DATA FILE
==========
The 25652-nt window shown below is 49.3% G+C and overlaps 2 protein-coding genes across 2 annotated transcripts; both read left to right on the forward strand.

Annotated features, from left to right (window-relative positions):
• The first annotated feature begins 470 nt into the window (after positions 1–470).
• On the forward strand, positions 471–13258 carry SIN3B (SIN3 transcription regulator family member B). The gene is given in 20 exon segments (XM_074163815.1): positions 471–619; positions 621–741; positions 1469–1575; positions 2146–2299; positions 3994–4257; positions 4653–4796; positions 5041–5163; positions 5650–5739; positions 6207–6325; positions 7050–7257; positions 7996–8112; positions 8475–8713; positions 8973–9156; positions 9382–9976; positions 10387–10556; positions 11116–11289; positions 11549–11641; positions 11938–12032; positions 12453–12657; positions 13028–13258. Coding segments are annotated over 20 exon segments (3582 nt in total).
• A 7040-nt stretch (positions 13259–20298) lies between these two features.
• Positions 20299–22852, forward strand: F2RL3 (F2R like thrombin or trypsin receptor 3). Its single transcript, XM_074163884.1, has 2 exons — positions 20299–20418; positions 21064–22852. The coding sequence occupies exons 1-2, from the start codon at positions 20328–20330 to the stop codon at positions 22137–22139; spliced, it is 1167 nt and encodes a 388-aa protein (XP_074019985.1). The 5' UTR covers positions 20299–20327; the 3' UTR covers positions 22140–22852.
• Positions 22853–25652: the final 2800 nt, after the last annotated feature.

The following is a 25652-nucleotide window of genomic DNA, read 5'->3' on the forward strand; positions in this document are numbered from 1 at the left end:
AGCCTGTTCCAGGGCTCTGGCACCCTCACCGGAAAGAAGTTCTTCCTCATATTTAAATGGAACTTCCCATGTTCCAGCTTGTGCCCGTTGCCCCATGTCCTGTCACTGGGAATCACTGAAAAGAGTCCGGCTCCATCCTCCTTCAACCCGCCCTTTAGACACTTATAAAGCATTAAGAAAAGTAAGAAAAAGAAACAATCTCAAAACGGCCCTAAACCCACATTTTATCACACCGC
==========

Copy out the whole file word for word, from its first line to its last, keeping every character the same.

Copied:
The 25652-nt window shown below is 49.3% G+C and overlaps 2 protein-coding genes across 2 annotated transcripts; both read left to right on the forward strand.

Annotated features, from left to right (window-relative positions):
• The first annotated feature begins 470 nt into the window (after positions 1–470).
• On the forward strand, positions 471–13258 carry SIN3B (SIN3 transcription regulator family member B). The gene is given in 20 exon segments (XM_074163815.1): positions 471–619; positions 621–741; positions 1469–1575; positions 2146–2299; positions 3994–4257; positions 4653–4796; positions 5041–5163; positions 5650–5739; positions 6207–6325; positions 7050–7257; positions 7996–8112; positions 8475–8713; positions 8973–9156; positions 9382–9976; positions 10387–10556; positions 11116–11289; positions 11549–11641; positions 11938–12032; positions 12453–12657; positions 13028–13258. Coding segments are annotated over 20 exon segments (3582 nt in total).
• A 7040-nt stretch (positions 13259–20298) lies between these two features.
• Positions 20299–22852, forward strand: F2RL3 (F2R like thrombin or trypsin receptor 3). Its single transcript, XM_074163884.1, has 2 exons — positions 20299–20418; positions 21064–22852. The coding sequence occupies exons 1-2, from the start codon at positions 20328–20330 to the stop codon at positions 22137–22139; spliced, it is 1167 nt and encodes a 388-aa protein (XP_074019985.1). The 5' UTR covers positions 20299–20327; the 3' UTR covers positions 22140–22852.
• Positions 22853–25652: the final 2800 nt, after the last annotated feature.

The following is a 25652-nucleotide window of genomic DNA, read 5'->3' on the forward strand; positions in this document are numbered from 1 at the left end:
AGCCTGTTCCAGGGCTCTGGCACCCTCACCGGAAAGAAGTTCTTCCTCATATTTAAATGGAACTTCCCATGTTCCAGCTTGTGCCCGTTGCCCCATGTCCTGTCACTGGGAATCACTGAAAAGAGTCCGGCTCCATCCTCCTTCAACCCGCCCTTTAGACACTTATAAAGCATTAAGAAAAGTAAGAAAAAGAAACAATCTCAAAACGGCCCTAAACCCACATTTTATCACACCGC